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6 Steps for Selecting the Correct Arrows for Your Bow

“Any old stick will do for a bow, but arrows kill deer.” This truth was spoken by Isihi more than 100 years ago and still rings true. We can buy a top-of-the-line bow, and use every marketed accessory to increase accuracy. However, if you have not selected the proper arrows for your bow, all will be in vain. You’ll never be accurate without the correct arrows, and archery truly is a sport where accuracy is everything. Therefore, selecting the correct arrows for your bow is absolutely as important as selecting the bow itself.

These days selecting the correct arrows for your shooting setup is easier than ever. Companies have made every effort to standardize equipment to make the process simple. Modern arrows are manufactured with precision straightness, have marked spine ratings, and are more durable than ever. That being said, there is still a learning curve when selecting arrows for someone new to the sport. There are terms you must learn, and a few basic decisions to make.

To simplify the process you can follow these 6 straightforward steps for selecting correct arrows for your bow.

Step 1: Arrow Material

The very first decision you’ll have to make when selecting your arrows is to decide what material you would like them made of. Some beginners may believe there is only one choice. In reality, there are four main choices of arrow material to choose from; wood, fiberglass, aluminum, and carbon. Before you decide what material you’d like to use, it’s best to learn a little about each.

Wood is the arrow material of choice for a handful of traditional shooters. Wood arrows are certainly functional, and can be as accurate as anything out there. If you are a history buff, or want to experience primitive or traditional archery, wood arrows might be a good choice. Wood arrows of today are manufactured to many of the same specifications as modern arrows. They are straight and have established spine. Wood arrows may also be marginally cheaper than more modern materials, and have the allure of being natural. On the downside, wood arrows are much more brittle than modern arrows, and are prone to break. Over time you will likely lose any initial money saved because you’ll have to buy more arrows. Many traditional shooters have moved away from them for this reason. Also, these days wood arrows can be difficult to find.

Another material some beginning archers may favor is fiberglass. Fiberglass arrows have the main advantage of being exceptionally inexpensive. This advantage makes them popular for youth camps and for kids learning to shoot. They are straight enough for a beginner, but not to the same degree as other arrows tend to be. On the downside, fiberglass arrows cannot be used from compound bows. They also tend to break and splinter easily, and they are not reputed to be exceptionally accurate arrows. Again, these are best suited for youth archers who are just starting out.

The final two materials are best suited for modern compound bow archers. The first choice is aluminum. Over the years aluminum has been a popular choice for arrow shafts for several reasons. One, aluminum arrows are generally heavier than carbon arrows. This can either be a positive or negative depending on what you are trying to achieve. Heavier arrows will fly slower than light arrows, but more weight is good for penetration when hunting. That is one reason why aluminum arrows have historically been popular hunting shafts. Another benefit of aluminum arrows is they can sometimes be straightened if bent. This may save you money on arrows. On the downside, these heavy arrow do not shoot as flat. Also, they are often hard to find accessories for.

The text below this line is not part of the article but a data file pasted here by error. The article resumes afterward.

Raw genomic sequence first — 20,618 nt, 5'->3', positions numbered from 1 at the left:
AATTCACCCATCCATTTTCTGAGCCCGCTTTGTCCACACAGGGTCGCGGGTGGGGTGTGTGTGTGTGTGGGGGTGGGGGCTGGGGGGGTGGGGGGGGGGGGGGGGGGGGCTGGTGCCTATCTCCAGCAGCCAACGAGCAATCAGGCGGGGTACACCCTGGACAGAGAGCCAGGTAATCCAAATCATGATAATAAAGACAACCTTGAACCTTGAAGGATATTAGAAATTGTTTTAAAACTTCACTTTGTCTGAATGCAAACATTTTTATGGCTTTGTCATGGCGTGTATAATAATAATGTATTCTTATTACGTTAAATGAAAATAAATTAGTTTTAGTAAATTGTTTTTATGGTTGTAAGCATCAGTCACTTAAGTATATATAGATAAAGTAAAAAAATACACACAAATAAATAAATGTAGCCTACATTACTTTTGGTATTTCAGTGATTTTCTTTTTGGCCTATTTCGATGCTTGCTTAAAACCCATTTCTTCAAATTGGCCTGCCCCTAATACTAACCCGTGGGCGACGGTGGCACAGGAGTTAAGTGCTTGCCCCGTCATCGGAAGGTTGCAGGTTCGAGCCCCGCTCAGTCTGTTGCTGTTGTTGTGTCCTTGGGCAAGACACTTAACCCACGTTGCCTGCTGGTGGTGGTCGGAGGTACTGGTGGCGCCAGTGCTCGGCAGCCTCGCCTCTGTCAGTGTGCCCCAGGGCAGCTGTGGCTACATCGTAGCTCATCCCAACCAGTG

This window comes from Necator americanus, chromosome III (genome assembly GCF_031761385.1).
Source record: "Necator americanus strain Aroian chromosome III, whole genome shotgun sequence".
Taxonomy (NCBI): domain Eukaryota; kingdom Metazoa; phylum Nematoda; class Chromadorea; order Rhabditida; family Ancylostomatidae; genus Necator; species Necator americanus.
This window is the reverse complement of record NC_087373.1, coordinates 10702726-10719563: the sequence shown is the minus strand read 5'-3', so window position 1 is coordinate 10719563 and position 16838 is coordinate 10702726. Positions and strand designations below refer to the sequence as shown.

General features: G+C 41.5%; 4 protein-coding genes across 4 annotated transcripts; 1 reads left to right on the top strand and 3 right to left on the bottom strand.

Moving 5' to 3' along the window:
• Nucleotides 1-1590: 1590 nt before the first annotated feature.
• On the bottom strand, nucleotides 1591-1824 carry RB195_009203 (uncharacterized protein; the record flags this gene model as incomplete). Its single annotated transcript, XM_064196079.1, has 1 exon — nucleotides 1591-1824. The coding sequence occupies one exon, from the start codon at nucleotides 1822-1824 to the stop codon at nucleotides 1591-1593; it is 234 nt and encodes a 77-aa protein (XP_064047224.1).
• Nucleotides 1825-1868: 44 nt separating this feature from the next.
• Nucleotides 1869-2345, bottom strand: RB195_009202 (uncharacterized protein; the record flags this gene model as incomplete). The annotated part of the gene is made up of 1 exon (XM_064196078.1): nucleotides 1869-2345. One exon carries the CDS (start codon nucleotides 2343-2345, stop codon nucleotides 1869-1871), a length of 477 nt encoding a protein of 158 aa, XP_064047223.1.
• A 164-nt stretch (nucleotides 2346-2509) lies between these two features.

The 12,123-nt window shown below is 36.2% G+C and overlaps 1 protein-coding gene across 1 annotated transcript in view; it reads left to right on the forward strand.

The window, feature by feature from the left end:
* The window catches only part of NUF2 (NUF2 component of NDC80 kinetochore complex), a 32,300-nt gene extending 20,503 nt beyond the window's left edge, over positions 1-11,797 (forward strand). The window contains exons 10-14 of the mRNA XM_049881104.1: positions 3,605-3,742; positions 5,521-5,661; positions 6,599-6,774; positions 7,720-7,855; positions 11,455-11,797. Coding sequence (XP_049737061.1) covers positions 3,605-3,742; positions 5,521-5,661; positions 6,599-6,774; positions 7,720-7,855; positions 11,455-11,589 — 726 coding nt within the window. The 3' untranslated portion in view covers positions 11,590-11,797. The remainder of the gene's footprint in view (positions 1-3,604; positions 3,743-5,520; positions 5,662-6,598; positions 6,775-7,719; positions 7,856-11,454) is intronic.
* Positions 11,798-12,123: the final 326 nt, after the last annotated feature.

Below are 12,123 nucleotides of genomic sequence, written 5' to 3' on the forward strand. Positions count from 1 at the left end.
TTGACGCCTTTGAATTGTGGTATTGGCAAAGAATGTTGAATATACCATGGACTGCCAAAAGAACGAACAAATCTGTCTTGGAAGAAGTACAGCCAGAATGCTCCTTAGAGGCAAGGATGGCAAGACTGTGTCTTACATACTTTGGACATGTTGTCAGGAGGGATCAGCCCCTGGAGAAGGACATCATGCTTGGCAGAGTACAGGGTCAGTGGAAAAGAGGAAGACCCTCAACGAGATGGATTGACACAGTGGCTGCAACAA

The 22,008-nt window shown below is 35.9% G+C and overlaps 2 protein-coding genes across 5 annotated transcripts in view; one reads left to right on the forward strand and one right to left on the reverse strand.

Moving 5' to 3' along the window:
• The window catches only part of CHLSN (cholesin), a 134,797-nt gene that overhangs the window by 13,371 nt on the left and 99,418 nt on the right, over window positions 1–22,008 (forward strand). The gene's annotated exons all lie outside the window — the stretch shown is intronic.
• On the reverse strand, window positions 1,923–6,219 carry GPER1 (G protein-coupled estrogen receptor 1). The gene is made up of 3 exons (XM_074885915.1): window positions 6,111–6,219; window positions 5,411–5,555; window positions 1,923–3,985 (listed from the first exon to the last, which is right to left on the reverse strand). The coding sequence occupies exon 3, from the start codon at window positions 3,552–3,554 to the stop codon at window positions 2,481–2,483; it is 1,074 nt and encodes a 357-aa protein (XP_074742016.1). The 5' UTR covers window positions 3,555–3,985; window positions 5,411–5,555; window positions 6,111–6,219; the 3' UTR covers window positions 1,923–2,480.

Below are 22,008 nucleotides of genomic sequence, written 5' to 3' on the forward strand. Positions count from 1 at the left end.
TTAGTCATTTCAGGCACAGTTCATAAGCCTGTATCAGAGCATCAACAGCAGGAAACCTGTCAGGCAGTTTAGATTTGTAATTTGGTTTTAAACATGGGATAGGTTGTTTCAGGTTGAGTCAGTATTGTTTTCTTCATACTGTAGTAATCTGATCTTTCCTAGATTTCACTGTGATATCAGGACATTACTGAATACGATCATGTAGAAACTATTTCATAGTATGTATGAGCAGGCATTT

The final arrow material is hands down the most popular today: carbon. Carbon arrows started gaining popularity in the early 1990’s. Since then they have taken the archery world by storm. These arrows offer a host of benefits that make them an ideal choice for archers. To start off, carbon arrows are exceptionally fast because they are so light. Because they shoot fast, they also shoot flat which makes aiming easier. Another benefit of of carbon arrows is they are strong even though they have a smaller diameter than aluminum or wood arrows. Carbon is also a tough material, and shafts can last for years. Finally, these arrows are the norm today, so finding them and their accessories is a cinch. If there is a downside to carbon arrows it may be that they are a bit more expensive than the other choices.

Summary: Your choices are wood, fiberglass, aluminum, and carbon. Carbon is by far the most popular choice of archers today.

Step 2: Selecting the Correct Length

The second step when selecting arrows is to determine the correct length your arrows should be. The easiest way to do this is to add a minimum of 1 inch to your draw length. An archer with a 29” draw length for example, would buy arrows of 30” or longer. You can order full length arrow and cut them to fit, but most distributors will cut shafts for you. It is a good idea to use a specialty high speed saw to cut carbon shafts. With that being the case, unless you have the equipment, it is best to let your pro shop or distributor handle it.

Summary: Add 1 inch to your draw length and have your distributor cut them to size.

Step 3: Selecting Point Weight

One step that is helpful when selecting the correct arrow is to have an idea of what point weight you want to shoot. Point weight simply refers to the weight of the field point or broadhead you will use on the arrow. This will have an impact on the next step in the process. The most common point weight is 100 grains. You can buy lighter or heavier points, but 100 grains is a standard weight for many archers.